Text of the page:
The NWTF New Jersey WITO Chapter recently hosted a three-day mentored archery deer camp event. Prior to arriving at camp, the WITO hunters participated in a six-week virtual deer hunting workshop. After weeks of anticipation, it was time to implement the newfound skills.
The New Jersey WITO Chapter partnered with the New Jersey State Park System, which provided lodging in the scenic High Point State Park, a 16,000-acre area home to unrivaled views of three states and a picturesque landscape.
The WITO participants hunted the U.S. Fish and Wildlife Service’s nearby Wallkill National Wildlife Refuge, a location for many other NWTF hunting heritage events.
“The Wallkill River National Wildlife Refuge opened their doors to our hunters and allowed us to hunt on refuge land, as well as provided much-needed resources and assistance in preparing the hunt and blind locations,” said Cristina McGannon-Jones, NWTF New Jersey WITO Chapter President. “The Wallkill River Refuge has been a generous partner of the NWTF mentored hunt programs since 2014, and this year was no exception. We are grateful for the time, dedication and enthusiasm of their employees and FWS law enforcement who made this year's hunt possible.”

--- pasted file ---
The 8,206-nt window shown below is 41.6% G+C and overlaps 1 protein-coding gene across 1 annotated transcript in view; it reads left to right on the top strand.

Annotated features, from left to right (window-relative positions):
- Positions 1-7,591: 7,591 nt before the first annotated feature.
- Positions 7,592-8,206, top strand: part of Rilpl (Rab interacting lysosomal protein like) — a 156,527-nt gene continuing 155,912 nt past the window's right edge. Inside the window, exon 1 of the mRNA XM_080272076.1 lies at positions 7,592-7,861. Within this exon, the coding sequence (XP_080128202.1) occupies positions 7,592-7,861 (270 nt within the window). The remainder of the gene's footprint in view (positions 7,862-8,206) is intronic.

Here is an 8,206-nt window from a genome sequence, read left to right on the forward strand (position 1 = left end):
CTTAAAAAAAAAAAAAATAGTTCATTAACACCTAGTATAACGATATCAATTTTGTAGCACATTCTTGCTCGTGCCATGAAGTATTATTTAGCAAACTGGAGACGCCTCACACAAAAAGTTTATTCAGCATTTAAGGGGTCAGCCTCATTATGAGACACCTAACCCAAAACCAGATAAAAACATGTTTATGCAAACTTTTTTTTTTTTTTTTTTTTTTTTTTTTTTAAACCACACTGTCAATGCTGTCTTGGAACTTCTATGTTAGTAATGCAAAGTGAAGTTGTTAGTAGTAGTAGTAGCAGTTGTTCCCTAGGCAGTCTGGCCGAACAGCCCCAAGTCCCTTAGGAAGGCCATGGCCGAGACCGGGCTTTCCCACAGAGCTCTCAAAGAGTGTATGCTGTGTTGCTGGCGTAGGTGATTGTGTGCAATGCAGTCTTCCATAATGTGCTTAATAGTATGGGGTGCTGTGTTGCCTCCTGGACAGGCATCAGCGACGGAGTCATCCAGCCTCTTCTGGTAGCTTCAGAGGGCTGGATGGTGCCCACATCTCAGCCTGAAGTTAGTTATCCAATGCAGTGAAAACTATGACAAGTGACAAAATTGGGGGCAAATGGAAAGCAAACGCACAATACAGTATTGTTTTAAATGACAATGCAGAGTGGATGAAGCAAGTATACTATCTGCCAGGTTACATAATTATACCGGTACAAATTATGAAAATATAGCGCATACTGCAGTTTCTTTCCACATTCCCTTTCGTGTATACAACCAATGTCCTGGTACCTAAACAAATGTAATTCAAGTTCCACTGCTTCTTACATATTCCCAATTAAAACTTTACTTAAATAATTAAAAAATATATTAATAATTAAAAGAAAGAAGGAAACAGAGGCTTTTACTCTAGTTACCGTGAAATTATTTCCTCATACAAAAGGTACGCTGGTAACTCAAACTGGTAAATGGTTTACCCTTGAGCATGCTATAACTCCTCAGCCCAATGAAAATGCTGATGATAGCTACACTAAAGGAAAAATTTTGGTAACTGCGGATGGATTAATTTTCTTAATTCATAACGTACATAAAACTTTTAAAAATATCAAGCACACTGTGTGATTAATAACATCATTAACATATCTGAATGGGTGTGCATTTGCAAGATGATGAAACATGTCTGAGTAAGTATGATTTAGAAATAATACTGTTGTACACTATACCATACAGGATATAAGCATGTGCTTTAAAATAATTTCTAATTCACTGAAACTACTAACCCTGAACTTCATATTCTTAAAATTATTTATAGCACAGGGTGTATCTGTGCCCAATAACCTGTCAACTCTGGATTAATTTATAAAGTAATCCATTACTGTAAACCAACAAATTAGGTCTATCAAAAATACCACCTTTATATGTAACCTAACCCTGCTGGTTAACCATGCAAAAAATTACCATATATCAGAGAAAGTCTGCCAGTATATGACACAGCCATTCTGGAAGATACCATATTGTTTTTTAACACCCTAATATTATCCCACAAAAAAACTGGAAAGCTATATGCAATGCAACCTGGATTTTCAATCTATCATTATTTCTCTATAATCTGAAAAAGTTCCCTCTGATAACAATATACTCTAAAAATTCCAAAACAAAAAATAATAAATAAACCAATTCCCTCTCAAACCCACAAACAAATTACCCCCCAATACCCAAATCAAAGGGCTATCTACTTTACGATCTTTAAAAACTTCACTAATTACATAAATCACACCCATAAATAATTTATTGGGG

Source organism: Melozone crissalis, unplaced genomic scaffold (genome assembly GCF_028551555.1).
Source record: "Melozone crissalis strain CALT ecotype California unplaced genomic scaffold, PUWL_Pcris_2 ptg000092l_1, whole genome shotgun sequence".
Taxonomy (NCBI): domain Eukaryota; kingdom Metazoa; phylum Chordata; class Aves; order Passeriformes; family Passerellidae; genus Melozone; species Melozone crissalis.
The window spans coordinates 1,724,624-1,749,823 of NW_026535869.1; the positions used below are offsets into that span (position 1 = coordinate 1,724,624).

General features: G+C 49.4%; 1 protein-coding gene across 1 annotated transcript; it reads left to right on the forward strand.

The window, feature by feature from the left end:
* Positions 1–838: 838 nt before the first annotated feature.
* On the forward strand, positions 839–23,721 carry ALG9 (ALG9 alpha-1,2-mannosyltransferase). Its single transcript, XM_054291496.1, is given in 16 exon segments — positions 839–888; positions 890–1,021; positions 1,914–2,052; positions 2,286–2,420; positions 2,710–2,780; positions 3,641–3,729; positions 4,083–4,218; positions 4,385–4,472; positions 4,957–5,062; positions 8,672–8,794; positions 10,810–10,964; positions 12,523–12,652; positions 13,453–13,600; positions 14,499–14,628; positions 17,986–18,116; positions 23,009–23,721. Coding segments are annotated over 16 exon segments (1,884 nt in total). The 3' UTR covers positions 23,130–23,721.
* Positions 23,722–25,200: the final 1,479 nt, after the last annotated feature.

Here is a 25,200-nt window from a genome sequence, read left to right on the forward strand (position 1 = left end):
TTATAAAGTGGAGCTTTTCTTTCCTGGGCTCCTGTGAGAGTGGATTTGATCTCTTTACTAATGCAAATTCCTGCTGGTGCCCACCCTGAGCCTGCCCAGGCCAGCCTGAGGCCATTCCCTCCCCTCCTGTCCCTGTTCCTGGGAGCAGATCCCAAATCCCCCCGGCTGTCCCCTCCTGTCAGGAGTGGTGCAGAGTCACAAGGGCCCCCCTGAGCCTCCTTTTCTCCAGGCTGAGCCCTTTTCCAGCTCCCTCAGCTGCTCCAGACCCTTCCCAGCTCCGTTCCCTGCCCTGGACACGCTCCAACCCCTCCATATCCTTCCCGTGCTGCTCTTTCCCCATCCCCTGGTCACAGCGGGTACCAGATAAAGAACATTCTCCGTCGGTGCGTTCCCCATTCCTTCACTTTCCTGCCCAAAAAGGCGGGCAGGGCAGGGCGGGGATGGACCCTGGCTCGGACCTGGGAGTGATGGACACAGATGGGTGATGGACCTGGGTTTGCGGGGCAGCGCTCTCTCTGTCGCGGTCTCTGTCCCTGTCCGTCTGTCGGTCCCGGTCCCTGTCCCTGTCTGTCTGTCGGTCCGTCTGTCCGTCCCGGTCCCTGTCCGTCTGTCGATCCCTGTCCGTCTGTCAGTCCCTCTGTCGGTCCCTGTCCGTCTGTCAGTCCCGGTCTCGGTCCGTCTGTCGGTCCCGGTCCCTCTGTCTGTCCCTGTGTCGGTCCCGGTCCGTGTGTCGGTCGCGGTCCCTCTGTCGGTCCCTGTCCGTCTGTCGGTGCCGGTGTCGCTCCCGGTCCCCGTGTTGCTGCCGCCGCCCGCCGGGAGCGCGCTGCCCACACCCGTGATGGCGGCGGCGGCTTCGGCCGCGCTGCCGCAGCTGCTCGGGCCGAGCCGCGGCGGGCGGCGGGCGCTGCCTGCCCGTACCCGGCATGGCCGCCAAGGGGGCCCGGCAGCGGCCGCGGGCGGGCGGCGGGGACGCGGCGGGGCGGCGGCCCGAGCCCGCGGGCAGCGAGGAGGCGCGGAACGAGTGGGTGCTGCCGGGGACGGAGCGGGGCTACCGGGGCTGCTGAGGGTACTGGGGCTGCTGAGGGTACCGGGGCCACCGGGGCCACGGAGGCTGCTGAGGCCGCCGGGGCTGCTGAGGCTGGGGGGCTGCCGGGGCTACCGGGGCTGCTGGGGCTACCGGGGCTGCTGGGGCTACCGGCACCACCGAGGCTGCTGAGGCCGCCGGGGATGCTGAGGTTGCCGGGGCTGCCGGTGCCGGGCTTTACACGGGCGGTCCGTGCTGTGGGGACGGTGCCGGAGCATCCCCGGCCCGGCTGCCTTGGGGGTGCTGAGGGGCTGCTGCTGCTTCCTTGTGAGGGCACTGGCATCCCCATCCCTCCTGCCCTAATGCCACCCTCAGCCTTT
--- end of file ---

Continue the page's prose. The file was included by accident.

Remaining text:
On Saturday, the hunters and volunteers met Violet, a deer tracking dog, and her handler Renee Gyuro who spoke to the ladies about their program and services. Violet is certified by the United Blood Trackers and permitted by the New Jersey Division of Fish and Wildlife.
Hunters were also joined in camp by Allen Sutton, New Jersey Division of Fish and Wildlife conservation police officer, who spoke on several topics, including safety in the woods, game violations and what to expect when you are field checked by an officer.
“In camp, the ladies were welcomed by our camp chef, who prepared amazing wild game meals and also led a workshop in wild game cooking on Sunday morning,” McGannon-Jones said. “The ladies prepared venison in cast iron and sous vide styles, which provided lunch for all. Several mentors, some of whom are Deer Camp graduates, spoke about different types of hunting and demonstrated using climbers and saddles.
And, of course, the novice hunters got in the field to archery hunt deer.
“This hunt program was created to provide a safe, fun and encouraging environment for women to learn and gain confidence archery hunting deer with a focus on hunting public land,” McGannon-Jones said.